Friday, January 18, 2013


Today's post is on 'Spellcast' by Barbara Ashford. It is published by DAW which is an imprint of Penguin Group. It is 433 pages long. The cover has a very nice picture of a barn with theatre curtains in the doorway. The cover did not really draw me to the book it was the title, I just love it. The intended reader is 16+ because of some sex scenes, nothing really bad, but just something you need to be aware of. There Be Spoilers Ahead.

From the back of the book- Maggie Graham was having a very bad summer... First, she lost her job. Then the bathroom ceiling in her Brooklyn apartment collapsed. That was when Maggie decided it was time to run away from home for a while. A weekend in Vermont sounded  like the perfect getaway. Spying a road sign for the township of Hillandale, she impulsively took the exit, and randomly turned left towards Dale. For some reason the area felt familiar, especially the bog white barn she passed on the way to town. And, as though everything about this journey was somehow preordained, Maggie ended up auditioning for and being offered a job in the summer stock company of the Crossroads Threate- housed in that white barn outside of town. As it turned out she was practically the only person in the cast with previous acting credits. But none of her professional experience could prepare her for the magic that was about to happen on the stage of this big old barn, or for the theatre's unorthodox staff, especially its moody and mysterious director....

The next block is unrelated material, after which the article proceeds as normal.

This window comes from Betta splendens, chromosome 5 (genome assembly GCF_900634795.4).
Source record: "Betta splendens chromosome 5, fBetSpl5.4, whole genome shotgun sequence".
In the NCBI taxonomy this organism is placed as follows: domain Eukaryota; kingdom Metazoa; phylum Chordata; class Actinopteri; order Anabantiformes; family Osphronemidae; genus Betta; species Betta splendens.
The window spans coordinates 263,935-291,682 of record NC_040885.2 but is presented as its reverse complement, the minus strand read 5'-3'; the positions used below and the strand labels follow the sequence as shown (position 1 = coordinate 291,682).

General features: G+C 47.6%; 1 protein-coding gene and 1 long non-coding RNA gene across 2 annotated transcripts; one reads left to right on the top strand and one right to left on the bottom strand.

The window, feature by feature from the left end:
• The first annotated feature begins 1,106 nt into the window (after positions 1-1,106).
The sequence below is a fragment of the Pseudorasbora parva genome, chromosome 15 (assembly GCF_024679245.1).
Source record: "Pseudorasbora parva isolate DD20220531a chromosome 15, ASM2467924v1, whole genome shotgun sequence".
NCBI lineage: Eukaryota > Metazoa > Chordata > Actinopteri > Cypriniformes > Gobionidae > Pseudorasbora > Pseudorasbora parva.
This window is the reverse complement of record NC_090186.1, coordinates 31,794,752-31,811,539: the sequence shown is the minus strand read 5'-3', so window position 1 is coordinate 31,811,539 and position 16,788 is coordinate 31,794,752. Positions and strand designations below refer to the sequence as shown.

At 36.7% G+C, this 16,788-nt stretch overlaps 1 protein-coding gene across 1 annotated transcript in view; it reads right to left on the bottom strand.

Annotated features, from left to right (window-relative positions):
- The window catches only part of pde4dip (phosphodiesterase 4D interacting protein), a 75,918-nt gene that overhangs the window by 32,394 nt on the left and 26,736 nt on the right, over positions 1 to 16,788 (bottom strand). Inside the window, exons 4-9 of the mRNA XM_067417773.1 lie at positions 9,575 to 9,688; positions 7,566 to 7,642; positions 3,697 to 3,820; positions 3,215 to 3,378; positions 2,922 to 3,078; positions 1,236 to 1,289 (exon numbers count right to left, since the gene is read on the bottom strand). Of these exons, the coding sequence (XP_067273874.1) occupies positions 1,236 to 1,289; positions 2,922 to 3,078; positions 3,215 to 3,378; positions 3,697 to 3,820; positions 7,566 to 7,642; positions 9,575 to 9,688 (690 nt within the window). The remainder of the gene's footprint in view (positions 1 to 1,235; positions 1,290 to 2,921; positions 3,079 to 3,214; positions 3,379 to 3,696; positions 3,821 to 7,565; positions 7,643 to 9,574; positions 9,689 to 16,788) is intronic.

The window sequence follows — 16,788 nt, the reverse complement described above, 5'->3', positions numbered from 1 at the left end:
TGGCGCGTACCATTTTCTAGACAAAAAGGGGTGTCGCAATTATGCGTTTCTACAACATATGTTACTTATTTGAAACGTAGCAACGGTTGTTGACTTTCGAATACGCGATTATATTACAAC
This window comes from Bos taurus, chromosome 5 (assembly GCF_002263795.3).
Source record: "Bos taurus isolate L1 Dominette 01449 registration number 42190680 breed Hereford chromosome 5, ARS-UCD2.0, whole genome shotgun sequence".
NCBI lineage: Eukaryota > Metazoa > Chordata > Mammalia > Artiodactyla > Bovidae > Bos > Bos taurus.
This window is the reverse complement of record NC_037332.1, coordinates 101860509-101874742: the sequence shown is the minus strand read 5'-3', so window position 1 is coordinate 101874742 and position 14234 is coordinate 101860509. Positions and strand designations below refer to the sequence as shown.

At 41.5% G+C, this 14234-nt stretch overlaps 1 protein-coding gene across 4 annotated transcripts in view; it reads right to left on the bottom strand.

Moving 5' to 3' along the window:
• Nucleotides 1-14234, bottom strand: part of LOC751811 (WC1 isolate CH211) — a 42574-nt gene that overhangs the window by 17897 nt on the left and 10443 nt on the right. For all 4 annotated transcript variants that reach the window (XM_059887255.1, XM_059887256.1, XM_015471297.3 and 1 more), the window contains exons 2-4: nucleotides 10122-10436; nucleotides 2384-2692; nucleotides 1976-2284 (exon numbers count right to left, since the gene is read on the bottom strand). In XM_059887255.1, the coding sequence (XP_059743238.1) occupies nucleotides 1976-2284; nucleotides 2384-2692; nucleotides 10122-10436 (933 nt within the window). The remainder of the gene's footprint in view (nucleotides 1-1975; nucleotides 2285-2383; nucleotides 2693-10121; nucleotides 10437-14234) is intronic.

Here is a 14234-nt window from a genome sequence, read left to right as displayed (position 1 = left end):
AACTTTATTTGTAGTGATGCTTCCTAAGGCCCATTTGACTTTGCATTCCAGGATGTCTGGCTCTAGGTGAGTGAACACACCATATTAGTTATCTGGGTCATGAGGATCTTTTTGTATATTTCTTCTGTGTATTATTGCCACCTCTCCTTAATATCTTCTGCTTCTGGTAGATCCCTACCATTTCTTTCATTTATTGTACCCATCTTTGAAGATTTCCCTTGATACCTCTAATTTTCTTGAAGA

Review- Just a warning about this book; it is a character piece. The plot is secondary to the characters and their development. That is a good thing to me but I really like to watch characters be more than just the way that the plot moves. The plot is very neat, with good twists and good reveals, but the characters are why you would read this book. Other things that I liked about this book- I liked have a chapter page with all the chapters and interludes listed; I like that all the chapter titles are from musicals; I like that the ending is not Happily Ever After (or for those in the know a HEA). The reason why Maggie was called to the theatre is interesting and the hero Rowan is very mysterious but once again I am shown why I would never be a romance heroine. I am far too practical. The second that some person, I don't care who, starts giving me the hot and cold treatment I am out the door. Not that Rowan is so bad, he is not, it is just more of a me thing. Maggie is looking for answers to some very big questions and in the end she forgives the people in her life for the choices that they made. Maggie grows from someone who is afraid to really look at herself to someone who can see why her life is like it is at the start of the book. Ashford does not rush that. We, the readers, are with Maggie as she discovers the truth about herself and the theatre too.

I give Spellcast a solid Four and a Half stars. I was not given anything for my review, I bought this book with my own money and I'm still jobless.